As a result, many regional cable providers--Cox, MediaOne, Time Warner Cable, TCI Cablevision--insist they have no use for PacBell's network.
"It's an issue of redundancy," said Leo Brennan, general manager for Cox Communications of Orange County. "Why should I buy their cable when we already have our own fiber plant in our franchise area?"
PacBell officials declined to say who is looking at their network. But at least one traditional cable company is said to be in the bidding, along with a consortium of several former PacBell executives.
"We've sent the request out to many companies. Cable providers, even Dick Clark Productions, anyone who might be interested in the system," Britton said.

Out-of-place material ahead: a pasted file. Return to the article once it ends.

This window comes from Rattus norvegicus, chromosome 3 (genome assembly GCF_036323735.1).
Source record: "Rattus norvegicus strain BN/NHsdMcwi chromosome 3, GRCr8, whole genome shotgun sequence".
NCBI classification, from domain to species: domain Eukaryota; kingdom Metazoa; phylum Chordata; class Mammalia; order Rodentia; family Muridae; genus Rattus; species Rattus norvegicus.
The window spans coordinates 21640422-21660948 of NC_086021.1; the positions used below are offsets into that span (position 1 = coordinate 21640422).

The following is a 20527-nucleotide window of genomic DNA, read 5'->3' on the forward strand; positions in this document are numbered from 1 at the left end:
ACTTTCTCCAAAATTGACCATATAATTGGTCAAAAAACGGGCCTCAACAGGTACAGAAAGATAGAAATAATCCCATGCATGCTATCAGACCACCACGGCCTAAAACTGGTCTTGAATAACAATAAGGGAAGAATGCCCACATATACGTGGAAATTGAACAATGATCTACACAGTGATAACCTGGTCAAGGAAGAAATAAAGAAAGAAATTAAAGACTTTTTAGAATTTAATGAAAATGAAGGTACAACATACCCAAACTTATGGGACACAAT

One company left off the mailing list is San Diego-based SpectraNet International, a telecommunications firm and PacBell rival for Orange County consumers.
"PacBell did not send us a copy of the [document] and I'm not surprised," said Bob Cerasoli, chief strategic officer for SpectraNet.
"They know we'd have a serious interest in expanding our network in Orange County. I know they know, because we've told them. But why sell to a communications competitor, which is your core business? Why not sell to a cable company, which is your fringe business?"
Britton said they hope to solicit offers from anyone, including SpectraNet.